Samuel Fuller’s The Crimson Kimono (1959) is a lesser- known film during the filmmaker’s most active period, and one that can hold its own alongside the best of his output such as Pickup on South Street (1953), Shock Corridor (1963) and The Naked Kiss (1964). The film centers around two detectives, Joe Kojaku (James Shigeta) and Charlie Bancroft (Glenn Corbett) investigating the murder of stripping sensation Sugar Torch. Historically speaking, it is most famous for being filmed on location in Los Angeles’ Little Tokyo—a rarity for its time—and the footage’s journalistic grit still emanates strongly. It is this attention to detail that most concerns Fuller, whose attitude towards the plot can only be described as ambivalent: often it seems as though the director is saying (while chomping on a cigar), “We all know the story, so let’s just get on with it.” This fast-paced, elliptical style of filmmaking was clearly an influence on the French New Wave films such as Breathless (1960) and Shoot the Piano Player (1960), films that echo Fuller’s fondness for eschewing logicality and patience for tabloid-like sensationalism. The Crimson Kimono pulses like a hot item coming over the wire, straight to the press with no time wasted on any after thoughts.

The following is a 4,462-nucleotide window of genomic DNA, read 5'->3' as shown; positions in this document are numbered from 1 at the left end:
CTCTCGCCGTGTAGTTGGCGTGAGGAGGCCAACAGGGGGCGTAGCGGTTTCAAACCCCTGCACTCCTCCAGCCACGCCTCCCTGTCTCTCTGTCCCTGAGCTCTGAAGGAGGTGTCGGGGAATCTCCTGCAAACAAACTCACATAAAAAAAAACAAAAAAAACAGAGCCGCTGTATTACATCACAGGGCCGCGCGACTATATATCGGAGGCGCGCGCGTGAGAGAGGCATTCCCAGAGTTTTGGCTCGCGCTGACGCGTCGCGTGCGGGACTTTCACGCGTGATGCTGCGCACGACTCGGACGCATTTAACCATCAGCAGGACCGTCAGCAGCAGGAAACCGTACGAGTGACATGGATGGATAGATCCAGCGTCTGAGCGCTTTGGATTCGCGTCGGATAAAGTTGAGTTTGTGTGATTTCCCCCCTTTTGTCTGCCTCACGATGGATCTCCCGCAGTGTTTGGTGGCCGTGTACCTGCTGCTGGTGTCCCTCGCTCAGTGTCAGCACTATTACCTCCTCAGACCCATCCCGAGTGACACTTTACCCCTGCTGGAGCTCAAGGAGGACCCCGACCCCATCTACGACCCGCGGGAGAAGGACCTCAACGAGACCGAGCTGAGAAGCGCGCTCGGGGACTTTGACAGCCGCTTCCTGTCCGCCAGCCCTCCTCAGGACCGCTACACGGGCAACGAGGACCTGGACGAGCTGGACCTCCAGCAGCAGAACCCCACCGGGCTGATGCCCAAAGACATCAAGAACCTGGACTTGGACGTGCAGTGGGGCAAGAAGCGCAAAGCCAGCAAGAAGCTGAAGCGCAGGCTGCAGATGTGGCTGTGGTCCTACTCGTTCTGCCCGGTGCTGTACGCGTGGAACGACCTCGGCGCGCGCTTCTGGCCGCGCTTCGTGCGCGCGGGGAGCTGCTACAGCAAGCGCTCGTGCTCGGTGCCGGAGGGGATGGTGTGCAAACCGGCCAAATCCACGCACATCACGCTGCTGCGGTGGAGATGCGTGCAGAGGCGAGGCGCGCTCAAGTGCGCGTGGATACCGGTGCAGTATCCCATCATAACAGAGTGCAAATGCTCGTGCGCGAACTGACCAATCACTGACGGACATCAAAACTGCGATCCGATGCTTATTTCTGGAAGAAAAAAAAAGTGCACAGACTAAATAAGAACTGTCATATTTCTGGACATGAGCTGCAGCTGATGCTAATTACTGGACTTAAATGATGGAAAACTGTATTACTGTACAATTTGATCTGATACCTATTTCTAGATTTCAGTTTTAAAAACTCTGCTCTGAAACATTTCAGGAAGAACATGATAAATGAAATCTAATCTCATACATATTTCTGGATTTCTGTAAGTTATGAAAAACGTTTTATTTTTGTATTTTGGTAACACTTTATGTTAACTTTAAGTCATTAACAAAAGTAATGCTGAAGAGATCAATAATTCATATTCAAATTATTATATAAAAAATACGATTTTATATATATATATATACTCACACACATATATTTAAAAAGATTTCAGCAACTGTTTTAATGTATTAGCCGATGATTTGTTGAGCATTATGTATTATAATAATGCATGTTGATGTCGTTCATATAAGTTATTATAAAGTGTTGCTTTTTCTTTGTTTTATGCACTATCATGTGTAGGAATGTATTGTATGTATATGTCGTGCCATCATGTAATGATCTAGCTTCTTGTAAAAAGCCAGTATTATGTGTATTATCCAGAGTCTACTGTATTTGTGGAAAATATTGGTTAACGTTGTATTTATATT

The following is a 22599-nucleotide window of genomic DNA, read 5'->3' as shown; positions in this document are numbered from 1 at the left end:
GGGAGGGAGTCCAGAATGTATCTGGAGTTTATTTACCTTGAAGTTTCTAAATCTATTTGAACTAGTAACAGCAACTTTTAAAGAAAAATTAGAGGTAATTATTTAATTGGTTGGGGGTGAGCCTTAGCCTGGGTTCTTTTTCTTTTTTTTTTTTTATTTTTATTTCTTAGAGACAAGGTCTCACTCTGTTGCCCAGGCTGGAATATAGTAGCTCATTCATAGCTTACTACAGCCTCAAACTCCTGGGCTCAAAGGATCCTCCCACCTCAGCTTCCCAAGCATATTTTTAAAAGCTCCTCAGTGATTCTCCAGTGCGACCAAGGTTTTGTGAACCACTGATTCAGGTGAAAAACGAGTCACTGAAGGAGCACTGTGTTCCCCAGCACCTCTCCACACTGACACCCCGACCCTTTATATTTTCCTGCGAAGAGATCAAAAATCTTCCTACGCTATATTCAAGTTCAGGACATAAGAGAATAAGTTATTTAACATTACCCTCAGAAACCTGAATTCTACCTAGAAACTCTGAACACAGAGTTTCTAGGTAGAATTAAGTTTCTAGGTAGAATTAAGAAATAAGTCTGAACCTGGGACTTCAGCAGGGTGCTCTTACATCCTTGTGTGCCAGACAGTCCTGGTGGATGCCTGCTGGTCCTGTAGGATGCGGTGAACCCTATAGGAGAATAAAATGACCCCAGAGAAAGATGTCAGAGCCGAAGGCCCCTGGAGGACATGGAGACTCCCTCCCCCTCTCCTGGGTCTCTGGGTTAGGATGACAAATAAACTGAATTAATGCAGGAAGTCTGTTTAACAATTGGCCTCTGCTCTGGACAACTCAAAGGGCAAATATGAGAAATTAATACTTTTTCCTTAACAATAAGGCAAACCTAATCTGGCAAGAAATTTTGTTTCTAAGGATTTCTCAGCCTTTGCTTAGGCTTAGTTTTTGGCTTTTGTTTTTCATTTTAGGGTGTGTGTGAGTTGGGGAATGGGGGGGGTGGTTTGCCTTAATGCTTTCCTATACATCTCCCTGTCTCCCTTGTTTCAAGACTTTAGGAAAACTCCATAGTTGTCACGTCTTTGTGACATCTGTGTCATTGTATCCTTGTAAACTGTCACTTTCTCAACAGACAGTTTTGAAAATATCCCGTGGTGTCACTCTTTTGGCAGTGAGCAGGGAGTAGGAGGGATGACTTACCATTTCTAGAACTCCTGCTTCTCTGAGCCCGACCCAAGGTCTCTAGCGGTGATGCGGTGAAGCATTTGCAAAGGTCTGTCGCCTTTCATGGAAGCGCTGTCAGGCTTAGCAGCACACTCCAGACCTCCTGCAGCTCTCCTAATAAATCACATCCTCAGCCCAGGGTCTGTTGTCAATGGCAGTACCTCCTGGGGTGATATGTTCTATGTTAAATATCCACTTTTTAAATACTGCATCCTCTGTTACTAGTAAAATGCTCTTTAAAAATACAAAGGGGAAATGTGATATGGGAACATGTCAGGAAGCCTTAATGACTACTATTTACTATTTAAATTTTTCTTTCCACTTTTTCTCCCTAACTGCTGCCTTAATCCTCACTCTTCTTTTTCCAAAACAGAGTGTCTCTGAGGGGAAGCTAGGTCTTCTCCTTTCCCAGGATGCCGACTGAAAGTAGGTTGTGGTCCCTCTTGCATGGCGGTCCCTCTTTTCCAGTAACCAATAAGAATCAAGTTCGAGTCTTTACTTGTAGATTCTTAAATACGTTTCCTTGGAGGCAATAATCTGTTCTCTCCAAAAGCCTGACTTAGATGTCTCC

Cullen Gallagher is a Brooklyn-based writer, musician, and curator whose work has appeared in The Los Angeles Review of Books, The Life Sentence, Moving Image Source, Bright Lights Film Journal, Beat to a Pulp, NoirCon, Crimefactory, Film Comment, The L Magazine, The Brooklyn Rail, Fandor, Not Coming to a Theater Near You, Hammer to Nail, Spinetingler, Between Lavas, Reverse Shot, and Guitar Review. He records instrumental music as Modern Silent Cinema and plays in the hardcore band Night Squad.